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Brainstem Neurons Survive the Identical Ischemic Stress That Kills Higher Neurons: Insight to the Persistent Vegetative State

  • C. Devin Brisson,

    Affiliation Department of Biomedical & Molecular Sciences, Queen's University, Kingston, Ontario, Canada

  • Yi-Ting Hsieh,

    Affiliation Department of Biomedical & Molecular Sciences, Queen's University, Kingston, Ontario, Canada

  • Danielle Kim,

    Affiliation Department of Biomedical & Molecular Sciences, Queen's University, Kingston, Ontario, Canada

  • Albert Y. Jin,

    Affiliation Department of Biomedical & Molecular Sciences, Queen's University, Kingston, Ontario, Canada

  • R. David Andrew

    andrewd@queensu.ca

    Affiliation Department of Biomedical & Molecular Sciences, Queen's University, Kingston, Ontario, Canada

Brainstem Neurons Survive the Identical Ischemic Stress That Kills Higher Neurons: Insight to the Persistent Vegetative State

  • C. Devin Brisson, 
  • Yi-Ting Hsieh, 
  • Danielle Kim, 
  • Albert Y. Jin, 
  • R. David Andrew
PLOS
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Abstract

Global ischemia caused by heart attack, pulmonary failure, near-drowning or traumatic brain injury often damages the higher brain but not the brainstem, leading to a ‘persistent vegetative state’ where the patient is awake but not aware. Approximately 30,000 U.S. patients are held captive in this condition but not a single research study has addressed how the lower brain is preferentially protected in these people. In the higher brain, ischemia elicits a profound anoxic depolarization (AD) causing neuronal dysfunction and vasoconstriction within minutes. Might brainstem nuclei generate less damaging AD and so be more resilient? Here we compared resistance to acute injury induced from simulated ischemia by ‘higher’ hippocampal and striatal neurons versus brainstem neurons in live slices from rat and mouse. Light transmittance (LT) imaging in response to 10 minutes of oxygen/glucose deprivation (OGD) revealed immediate and acutely damaging AD propagating through gray matter of neocortex, hippocampus, striatum, thalamus and cerebellar cortex. In adjacent brainstem nuclei, OGD-evoked AD caused little tissue injury. Whole-cell patch recordings from hippocampal and striatal neurons under OGD revealed sudden membrane potential loss that did not recover. In contrast brainstem neurons from locus ceruleus and mesencephalic nucleus as well as from sensory and motor nuclei only slowly depolarized and then repolarized post-OGD. Two-photon microscopy confirmed non-recoverable swelling and dendritic beading of hippocampal neurons during OGD, while mesencephalic neurons in midbrain appeared uninjured. All of the above responses were mimicked by bath exposure to 100 µM ouabain which inhibits the Na+/K+ pump or to 1–10 nM palytoxin which converts the pump into an open cationic channel.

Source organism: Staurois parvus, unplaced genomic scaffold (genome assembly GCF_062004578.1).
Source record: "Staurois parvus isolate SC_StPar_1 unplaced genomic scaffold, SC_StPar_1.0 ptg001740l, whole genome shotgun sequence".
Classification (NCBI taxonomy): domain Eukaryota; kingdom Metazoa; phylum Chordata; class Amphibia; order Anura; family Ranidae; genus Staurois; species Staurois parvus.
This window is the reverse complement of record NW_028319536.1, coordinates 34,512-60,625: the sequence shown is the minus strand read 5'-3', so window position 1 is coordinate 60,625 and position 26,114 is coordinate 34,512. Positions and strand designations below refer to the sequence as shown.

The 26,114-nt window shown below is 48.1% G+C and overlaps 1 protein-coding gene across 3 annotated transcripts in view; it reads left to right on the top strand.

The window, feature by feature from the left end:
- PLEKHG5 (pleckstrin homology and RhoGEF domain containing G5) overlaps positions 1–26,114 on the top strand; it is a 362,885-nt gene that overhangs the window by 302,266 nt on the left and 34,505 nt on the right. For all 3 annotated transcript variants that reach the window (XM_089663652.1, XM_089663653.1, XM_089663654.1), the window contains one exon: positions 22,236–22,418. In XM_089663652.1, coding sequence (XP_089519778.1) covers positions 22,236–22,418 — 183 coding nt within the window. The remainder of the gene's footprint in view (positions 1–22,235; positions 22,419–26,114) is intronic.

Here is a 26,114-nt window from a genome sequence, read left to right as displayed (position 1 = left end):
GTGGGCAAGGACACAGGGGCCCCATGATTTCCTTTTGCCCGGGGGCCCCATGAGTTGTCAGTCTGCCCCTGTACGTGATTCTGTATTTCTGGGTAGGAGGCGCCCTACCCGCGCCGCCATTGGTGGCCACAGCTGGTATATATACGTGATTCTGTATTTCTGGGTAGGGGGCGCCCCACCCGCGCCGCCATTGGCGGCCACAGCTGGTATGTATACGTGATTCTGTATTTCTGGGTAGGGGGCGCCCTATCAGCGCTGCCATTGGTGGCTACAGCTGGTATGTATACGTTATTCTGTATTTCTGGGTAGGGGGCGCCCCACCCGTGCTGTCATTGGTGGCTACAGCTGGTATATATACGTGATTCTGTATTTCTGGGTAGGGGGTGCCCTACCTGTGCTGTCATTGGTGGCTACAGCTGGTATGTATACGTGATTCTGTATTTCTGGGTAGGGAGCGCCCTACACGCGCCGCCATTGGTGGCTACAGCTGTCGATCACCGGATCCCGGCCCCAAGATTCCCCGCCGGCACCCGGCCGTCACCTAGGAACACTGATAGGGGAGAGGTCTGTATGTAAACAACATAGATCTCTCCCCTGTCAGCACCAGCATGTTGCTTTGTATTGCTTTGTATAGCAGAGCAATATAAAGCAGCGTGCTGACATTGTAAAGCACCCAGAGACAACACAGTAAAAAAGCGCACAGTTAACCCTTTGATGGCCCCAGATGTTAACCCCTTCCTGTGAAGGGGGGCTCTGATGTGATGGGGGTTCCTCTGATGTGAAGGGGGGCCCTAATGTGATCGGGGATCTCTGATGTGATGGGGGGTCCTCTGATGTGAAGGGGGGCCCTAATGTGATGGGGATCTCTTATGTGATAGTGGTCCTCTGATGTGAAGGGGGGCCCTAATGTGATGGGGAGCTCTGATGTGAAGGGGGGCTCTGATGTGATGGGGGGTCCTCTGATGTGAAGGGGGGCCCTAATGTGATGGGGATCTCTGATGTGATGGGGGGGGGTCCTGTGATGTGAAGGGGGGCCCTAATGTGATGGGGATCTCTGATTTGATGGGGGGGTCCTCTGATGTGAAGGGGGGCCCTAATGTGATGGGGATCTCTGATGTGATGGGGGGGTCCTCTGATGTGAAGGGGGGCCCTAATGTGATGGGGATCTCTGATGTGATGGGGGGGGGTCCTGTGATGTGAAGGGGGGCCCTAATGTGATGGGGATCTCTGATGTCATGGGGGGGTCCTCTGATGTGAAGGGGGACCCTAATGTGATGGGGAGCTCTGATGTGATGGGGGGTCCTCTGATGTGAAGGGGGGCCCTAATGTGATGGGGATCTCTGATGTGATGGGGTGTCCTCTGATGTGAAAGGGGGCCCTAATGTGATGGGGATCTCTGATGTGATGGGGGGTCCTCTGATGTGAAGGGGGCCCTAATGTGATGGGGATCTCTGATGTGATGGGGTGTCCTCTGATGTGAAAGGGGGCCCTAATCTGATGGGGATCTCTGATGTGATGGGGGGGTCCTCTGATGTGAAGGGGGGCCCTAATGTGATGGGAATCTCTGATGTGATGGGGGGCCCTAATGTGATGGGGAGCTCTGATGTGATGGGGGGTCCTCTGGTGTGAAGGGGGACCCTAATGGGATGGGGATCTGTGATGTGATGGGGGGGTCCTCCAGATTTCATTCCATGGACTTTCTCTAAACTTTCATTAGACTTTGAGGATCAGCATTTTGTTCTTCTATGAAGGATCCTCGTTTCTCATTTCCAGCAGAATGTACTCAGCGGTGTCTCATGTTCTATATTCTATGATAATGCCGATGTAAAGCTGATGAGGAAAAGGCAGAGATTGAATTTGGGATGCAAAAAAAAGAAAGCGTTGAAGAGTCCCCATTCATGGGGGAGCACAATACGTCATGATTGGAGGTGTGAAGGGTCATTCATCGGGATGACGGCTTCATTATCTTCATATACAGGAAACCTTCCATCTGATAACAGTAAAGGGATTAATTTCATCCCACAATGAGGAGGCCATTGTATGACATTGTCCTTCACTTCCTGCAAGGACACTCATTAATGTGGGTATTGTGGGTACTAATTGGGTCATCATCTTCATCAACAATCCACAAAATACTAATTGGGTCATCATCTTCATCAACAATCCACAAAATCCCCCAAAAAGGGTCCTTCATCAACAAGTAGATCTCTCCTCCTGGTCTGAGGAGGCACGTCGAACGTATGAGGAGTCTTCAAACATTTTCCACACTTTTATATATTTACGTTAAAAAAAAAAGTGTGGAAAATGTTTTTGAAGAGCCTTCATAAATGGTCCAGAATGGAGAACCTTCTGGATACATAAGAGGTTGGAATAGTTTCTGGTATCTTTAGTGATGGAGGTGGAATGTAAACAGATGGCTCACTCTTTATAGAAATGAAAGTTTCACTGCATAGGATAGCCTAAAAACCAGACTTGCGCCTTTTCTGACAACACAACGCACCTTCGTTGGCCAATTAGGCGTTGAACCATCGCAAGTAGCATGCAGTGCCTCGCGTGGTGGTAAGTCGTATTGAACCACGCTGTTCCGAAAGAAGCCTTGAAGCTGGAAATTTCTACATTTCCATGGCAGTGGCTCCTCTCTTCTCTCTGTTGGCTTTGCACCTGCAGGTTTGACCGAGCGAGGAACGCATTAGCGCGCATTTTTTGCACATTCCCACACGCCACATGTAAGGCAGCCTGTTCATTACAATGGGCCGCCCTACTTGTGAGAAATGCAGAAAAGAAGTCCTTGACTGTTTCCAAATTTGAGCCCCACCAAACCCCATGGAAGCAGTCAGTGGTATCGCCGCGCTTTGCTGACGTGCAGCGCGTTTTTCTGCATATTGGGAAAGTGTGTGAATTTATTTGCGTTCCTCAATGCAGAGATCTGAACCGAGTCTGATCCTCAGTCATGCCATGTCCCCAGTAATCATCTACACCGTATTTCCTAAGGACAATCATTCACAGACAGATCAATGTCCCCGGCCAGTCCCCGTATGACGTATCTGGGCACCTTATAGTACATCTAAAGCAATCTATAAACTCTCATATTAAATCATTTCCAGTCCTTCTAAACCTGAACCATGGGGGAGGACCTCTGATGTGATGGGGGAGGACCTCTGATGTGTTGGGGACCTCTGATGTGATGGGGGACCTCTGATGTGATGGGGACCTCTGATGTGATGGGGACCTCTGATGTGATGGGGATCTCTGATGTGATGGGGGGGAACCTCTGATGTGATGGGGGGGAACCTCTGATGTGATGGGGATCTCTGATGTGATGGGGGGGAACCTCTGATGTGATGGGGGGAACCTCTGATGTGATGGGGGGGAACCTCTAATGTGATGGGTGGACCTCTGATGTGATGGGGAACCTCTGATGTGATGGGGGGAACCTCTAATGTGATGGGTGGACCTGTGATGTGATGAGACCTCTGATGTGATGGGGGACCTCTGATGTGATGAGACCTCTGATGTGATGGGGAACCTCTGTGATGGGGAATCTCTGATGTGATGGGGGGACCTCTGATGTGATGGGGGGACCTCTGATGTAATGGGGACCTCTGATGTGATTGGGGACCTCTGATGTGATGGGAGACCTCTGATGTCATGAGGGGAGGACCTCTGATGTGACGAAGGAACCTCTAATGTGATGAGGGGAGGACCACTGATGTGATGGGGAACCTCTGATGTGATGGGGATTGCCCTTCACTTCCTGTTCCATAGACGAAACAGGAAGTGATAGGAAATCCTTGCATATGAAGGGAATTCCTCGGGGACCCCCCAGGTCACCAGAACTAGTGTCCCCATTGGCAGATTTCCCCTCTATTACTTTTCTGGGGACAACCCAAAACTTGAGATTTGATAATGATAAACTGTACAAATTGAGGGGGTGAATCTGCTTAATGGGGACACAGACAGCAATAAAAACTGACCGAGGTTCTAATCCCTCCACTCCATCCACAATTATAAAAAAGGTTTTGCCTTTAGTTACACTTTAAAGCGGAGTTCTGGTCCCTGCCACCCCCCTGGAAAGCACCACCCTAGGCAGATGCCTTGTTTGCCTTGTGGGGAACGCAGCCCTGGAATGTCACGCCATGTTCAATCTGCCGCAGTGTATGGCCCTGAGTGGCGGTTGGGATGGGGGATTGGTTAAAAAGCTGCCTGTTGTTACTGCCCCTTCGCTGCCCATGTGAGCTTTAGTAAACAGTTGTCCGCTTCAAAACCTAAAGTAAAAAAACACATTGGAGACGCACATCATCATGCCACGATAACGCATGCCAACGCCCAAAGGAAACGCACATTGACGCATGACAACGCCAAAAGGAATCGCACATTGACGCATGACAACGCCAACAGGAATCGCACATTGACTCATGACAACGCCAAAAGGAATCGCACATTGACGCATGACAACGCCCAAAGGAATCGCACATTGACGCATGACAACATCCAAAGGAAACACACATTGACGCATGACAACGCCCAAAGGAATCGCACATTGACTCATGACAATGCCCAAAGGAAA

Therefore during ischemia the Na+/K+ pump of higher neurons fails quickly and extensively compared to naturally resilient hypothalamic and brainstem neurons. The selective survival of lower brain regions that maintain vital functions will support the persistent vegetative state.

Introduction

The persistent vegetative state evolves from hypoxic-ischemic encephalopathy that involves the entire brain and is caused by cardiac/pulmonary arrest, strangulation or near drowning. As well brain swelling secondary to traumatic brain injury is a common cause of global ischemia. In 1994 10,000 to 25,000 U.S. adults and 4,000 to 10,000 children were captive in this state of being “awake but not aware” [1], [2]. With profound damage to higher brain regions, the hypothalamus and brainstem somehow survive to sustain life [3][5] as demonstrated by brain imaging [6][9] and regional brain metabolism measurements [10]. This rostral vulnerability to ischemia is also apparent in animal models of global ischemia [11][13]. Given that the brain is globally deprived of blood, what makes the brainstem so resilient? No study has addressed that question to date.